The Media Does Its Hanging Judge Act, Before the Trial

Glen Rogers is obviously guilty. Man oh man, is he guilty.

Many who’ve had brushes with him insist he’s a serial murderer, the lethal loverboy who went on a cross-country killing binge that lasted seven weeks. The accusations are supported by his long criminal record and history of violence. Plus, he led cops in Kentucky on a high-speed car chase before they captured him. And he looked plenty mean when growling at a TV reporter who asked him how many people he’d slain. This guy is some rotten apple.

Obviously guilty. Has to be. Unquestionably. Open and shut. Bring out the shackles. Warm up the chair. Apply the noose. Yet. . . .

What if he isn’t guilty?


What if authorities have the wrong man? It’s a long shot, but what if, despite the tonnage of circumstantial evidence cited against Rogers so far, the sure thing turns out to be not at all sure? What if he’s merely a bad guy but no murderer? What if his denials are on the level? What if the stories about him are exaggerated? It wouldn’t be the first time that such mania was misplaced. Remember the McMartin preschool case?

If he isn’t being prejudged, how then to justify the level of coverage heaped upon Rogers, the daily massive updates on TV, the close scrutiny of all the victims attributed to him, the background probes, the psychoanalysis from afar, the live reports from Kentucky and a general frenzy by media looking for a new gig to get them through the post-O.J. doldrums?

The sheer weight of it--arriving on TV just in time for the November ratings sweeps--indicts Rogers as murderer of the multitudes.

So much for being innocent until proved guilty.

Tossing in an occasional “allegedly” doesn’t soften the strong implication of guilt, one that has whipped up public opinion against Rogers to the extent that authorities may feel compelled to proceed with murder charges against him only in response to the expectations that have been raised.

Of course, this is just speculation. Surely he is guilty. Must be. Bank on it. But if he’s not guilty, many in the media are.


GERRI AGAIN. The PBS series “P.O.V.” two weeks ago aired a haunting documentary, “Leona’s Sister Gerri,” that traced the life of a 28-year-old woman who died in 1964 following an illegal abortion and whose grisly death photo was subsequently appropriated by abortion-rights activists as a symbol of their cause.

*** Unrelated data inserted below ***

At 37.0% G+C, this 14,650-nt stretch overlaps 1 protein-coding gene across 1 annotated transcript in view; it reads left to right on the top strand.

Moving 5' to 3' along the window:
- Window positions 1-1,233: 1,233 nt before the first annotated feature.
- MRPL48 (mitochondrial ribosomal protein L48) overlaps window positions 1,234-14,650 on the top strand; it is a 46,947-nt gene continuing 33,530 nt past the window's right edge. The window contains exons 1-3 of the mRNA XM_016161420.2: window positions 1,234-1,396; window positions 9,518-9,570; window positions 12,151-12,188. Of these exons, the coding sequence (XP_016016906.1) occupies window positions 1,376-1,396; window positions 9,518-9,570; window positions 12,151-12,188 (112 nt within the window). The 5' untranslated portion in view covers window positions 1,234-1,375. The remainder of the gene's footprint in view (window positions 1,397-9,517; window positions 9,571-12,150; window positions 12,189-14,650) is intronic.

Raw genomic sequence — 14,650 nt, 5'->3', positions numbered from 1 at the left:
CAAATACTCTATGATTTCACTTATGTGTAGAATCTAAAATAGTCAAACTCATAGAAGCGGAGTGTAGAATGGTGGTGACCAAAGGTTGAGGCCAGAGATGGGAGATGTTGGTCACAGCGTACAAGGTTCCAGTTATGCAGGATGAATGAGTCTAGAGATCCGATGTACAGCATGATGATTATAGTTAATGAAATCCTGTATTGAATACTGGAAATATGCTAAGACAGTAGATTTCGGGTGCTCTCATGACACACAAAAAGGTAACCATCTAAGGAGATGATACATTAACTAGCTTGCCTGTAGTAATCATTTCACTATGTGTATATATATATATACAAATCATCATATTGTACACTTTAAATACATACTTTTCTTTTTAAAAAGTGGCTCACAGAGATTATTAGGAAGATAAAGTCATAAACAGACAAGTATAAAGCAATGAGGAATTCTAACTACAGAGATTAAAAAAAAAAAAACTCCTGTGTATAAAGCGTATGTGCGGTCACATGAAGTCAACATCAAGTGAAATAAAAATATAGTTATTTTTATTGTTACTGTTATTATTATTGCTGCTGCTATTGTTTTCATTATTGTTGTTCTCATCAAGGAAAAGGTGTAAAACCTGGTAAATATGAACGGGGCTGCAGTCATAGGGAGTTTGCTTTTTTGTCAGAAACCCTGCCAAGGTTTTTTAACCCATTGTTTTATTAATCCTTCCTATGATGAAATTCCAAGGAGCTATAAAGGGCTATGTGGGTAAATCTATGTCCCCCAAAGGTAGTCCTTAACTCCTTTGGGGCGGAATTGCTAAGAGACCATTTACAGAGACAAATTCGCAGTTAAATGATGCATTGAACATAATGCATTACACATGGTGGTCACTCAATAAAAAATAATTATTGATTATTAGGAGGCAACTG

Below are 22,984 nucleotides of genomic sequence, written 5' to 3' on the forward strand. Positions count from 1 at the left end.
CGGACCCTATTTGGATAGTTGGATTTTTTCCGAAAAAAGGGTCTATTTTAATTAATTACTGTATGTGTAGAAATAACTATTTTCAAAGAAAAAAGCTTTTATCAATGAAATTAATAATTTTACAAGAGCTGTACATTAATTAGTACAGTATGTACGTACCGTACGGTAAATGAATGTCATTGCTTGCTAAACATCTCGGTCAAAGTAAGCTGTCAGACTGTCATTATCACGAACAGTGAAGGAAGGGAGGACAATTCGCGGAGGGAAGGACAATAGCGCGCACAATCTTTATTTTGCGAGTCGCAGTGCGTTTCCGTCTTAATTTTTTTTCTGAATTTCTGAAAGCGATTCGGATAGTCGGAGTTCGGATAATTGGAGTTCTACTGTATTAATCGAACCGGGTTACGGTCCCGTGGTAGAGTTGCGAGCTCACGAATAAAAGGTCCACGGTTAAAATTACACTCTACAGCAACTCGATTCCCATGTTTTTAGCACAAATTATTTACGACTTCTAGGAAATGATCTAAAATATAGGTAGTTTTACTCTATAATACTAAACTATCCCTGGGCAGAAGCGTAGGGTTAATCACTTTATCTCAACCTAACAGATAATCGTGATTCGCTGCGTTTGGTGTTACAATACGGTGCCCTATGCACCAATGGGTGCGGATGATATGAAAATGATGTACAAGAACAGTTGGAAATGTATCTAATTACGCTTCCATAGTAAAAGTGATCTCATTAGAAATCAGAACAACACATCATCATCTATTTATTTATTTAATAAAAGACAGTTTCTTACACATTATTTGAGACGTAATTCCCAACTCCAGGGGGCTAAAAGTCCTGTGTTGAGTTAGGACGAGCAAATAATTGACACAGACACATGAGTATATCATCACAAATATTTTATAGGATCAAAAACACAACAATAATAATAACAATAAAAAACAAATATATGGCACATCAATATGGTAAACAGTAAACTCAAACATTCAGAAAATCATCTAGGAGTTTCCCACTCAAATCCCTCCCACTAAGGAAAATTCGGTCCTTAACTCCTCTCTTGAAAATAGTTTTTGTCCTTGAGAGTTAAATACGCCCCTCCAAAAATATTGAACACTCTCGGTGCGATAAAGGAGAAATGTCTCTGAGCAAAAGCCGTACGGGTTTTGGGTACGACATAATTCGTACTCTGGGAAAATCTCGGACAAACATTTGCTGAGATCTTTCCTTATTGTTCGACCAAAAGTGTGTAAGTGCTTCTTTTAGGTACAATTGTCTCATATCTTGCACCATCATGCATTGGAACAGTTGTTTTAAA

Tonight, “P.O.V.” airs the second of two follow-up programs, this one featuring viewer responses to the documentary via e-mail, voice mail, faxes and home videos in the form of letters. (It airs at 10 p.m. on KCET-TV Channel 28.)

The result is fascinating and instructive, not only because of the technologies employed, but especially because the comments are a refreshing counterpoint to the inflammatory hotspeak that so often spews from talk radio brouhahas covering abortion, to say nothing of the vacuity of 900-number insta-polls on volatile topics that some newscasts and tabloids operate solely as gimmicks.

Addressing both the abortion and privacy issues, tonight’s responses are sometimes as raw, personal and emotional as any on the airwaves, but they are presented in an atmosphere of calm and reason that gives them cogency. There’s no demagogic talk-show host with an agenda, only America speaking.


DEEPENING POCKETS. Yes, Marcia Clark and Johnnie L. Cochran Jr. signed book deals for advances in the $4.2-million range, as publishers continue throwing fortunes at just about anyone who has come within earshot of the O.J. Simpson case.

Pardon my smugness, though, but let’s just say I won again.

Only this week I completed negotiations for my own blockbuster book, “My Journey to Wealth: I Have Nothing to Say About the O.J. Simpson Case That You Haven’t Already Heard or Read but Am Getting Big Bucks to Write About It Anyway.”

The publisher, Chutzpah House, is the foremost source of superfluous nonfiction by Jewish Americans aimed at judgmentally challenged suckers who will buy anything with Simpson’s name on it.

Naturally, there was enormous excitement about my first chapter, “O.J. and Hanukkah: There’s No Connection So Let’s Move On to Another Topic.” Chapter 2, “Bar Mitzvah Boys With No Opinion of O.J. or His Golf Game,” also caught the interest of Chutzpah House. As did my chapter “I Spin the Dreidel, Not Tales of Marcia Clark and Christopher Darden.”

Ditto the depth of historical perspective in my chapter “The O.J. Simpson and Alfred Dreyfus Cases: They’re Unrelated, So Comparing Them Would Be Foolhardy.” As well as the brutal frankness of the chapter “My Thoughts on the Prosecution Team? Don’t Ask.”

What really sold my book proposal, however, was my concluding chapter, “A Jewish Man’s Reflections on the Simpson Case: I Have None.”

This book is very important to me. I want it to remind people of my never-ending battle to uphold my lavish standard of living and that one selfless person really can make a difference. According to Chutzpah House, there is a great market out there for ambitious authors with nothing new to say about the Simpson case. And I aim to tap it.